The Israeli-Palestinian conflict, to take one example depicted here, has persisted since at least 1948 and has resisted the best efforts of world leaders and international agencies to resolve it. How do you expect a photographer to come up with the solution?

user-156929's picture

I don't. I don't expect anyone to solve that. So, what does juxtaposing it against kids in school do? Awareness? Everyone knows there's a problem but how many people know the root causes or the efforts to fix it or to prevent a fix? Instead of, or in addition to, these composites, maybe do some investigative photojournalism to identify the answers. That still won't fix that particular problem but at least people will have a better idea of what the actual problem is.

I don't think any of these images were taken by this guy. He's a collage artist, reflecting what he sees as the disparity between people's lives, as you rightly put it. As an artist he has no obligation to provide solutions, only to provoke reflection and discussion (and yes, awareness too), which he has achieved here. I guess I don't understand what your problem is with this. Your original comment that "Awareness without practical action is worse than pointless" just seems overblown. Practical action starts with awareness.

user-156929's picture

I'm sorry. I thought it was clear, I have no problem with the images, just the attitude reflected in the article, that they somehow achieve something. Practical action is only possible when you are aware of the possible actions as well as what the actual problem is. In the case of the Israeli-Palestinian situation, you would need to know which entities hold how much of the blame and then you could refuse to support Israeli companies or ask your congressman to vote against aid for the Palestinians, depending on who you hold most to blame. In the case of hunger, you would need to know, not just that it exists but, what organizations are most effective at addressing the problem. Blindly throwing money at it isn't very practical.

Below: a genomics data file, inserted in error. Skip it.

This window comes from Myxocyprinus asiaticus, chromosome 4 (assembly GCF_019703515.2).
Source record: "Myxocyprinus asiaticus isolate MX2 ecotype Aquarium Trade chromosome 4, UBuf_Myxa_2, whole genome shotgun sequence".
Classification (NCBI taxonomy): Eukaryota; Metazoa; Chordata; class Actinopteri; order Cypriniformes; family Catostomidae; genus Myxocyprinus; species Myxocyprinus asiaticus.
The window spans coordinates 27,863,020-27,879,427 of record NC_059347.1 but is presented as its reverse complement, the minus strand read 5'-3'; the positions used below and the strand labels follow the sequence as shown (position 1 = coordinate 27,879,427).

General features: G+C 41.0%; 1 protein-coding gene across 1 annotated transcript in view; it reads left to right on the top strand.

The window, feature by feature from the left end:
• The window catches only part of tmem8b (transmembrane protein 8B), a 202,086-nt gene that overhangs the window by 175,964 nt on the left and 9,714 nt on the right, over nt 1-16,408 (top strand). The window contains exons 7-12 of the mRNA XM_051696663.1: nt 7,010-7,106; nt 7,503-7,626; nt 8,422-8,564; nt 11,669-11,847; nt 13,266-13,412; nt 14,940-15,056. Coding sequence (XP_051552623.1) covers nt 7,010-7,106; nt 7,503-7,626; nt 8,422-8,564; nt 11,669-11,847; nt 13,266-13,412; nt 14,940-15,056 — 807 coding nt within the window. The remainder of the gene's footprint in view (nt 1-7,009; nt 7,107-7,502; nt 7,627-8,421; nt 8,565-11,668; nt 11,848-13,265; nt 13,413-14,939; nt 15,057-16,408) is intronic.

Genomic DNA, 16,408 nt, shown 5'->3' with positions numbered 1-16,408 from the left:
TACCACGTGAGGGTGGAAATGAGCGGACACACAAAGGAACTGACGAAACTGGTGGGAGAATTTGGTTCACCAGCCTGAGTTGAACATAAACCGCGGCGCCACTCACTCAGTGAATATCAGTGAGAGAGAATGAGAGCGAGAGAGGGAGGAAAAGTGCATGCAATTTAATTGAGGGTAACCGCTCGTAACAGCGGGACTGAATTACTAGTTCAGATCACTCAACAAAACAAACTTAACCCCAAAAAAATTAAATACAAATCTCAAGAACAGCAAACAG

As far as I can tell, the artist (a term I think is thrown around entirely too loosely) doesn't see it as achieving anything, which is fine if a bit exploitive.

Nicole York's picture

Awareness is the prerequisite to action. You can't do anything about something you don't know exists. And emotion is the driving force behind most action. If you know, and you feel something, there's a better chance you might do something.
If you care, then you have a world of information at your fingertips. It's not the artists responsibility to do the research and make decisions about what or who the viewer decides to support. It's up to the viewer to do their own due diligence and make up their own minds about what, if anything, they'd like to do to help.

user-156929's picture

Okay. :-/

I wish that GOD see this photos; the photographer edit that together and god create these scenes before others.

Amazing work bet a big charity rips him off ! Also not sure if he has shot all the images?
https://www.hackerweddingphotography.co.uk
https://www.hackerphotography.co.uk

user-156929's picture

Are you lamenting the possibility that someone (big charity) will use the photos to collect money to actually help someone??

Ben Bezuidenhout's picture

I don't want to open a political discussion but. The images seem to judge western culture as if western culture is at direct fault for their misfortune.

user-156929's picture

I didn't get that at all but I'm glad you commented. It's nice to see someone more cynical than myself. No mean feat, that! ;-)

Nicole York's picture

It would be good to study a bit and see how much Western culture has negatively affected other cultures, but I think it shows more of those cultures opinions than actual fact.

William Howell's picture

Very good article and it has sparked some conversations, but we wouldn’t be seeing these images without Western culture. Just ask Nicéphore Niépce.

Laughing Cow's picture

Wow! So much powerful images!!

prabu karan's picture

wow very powerful photos...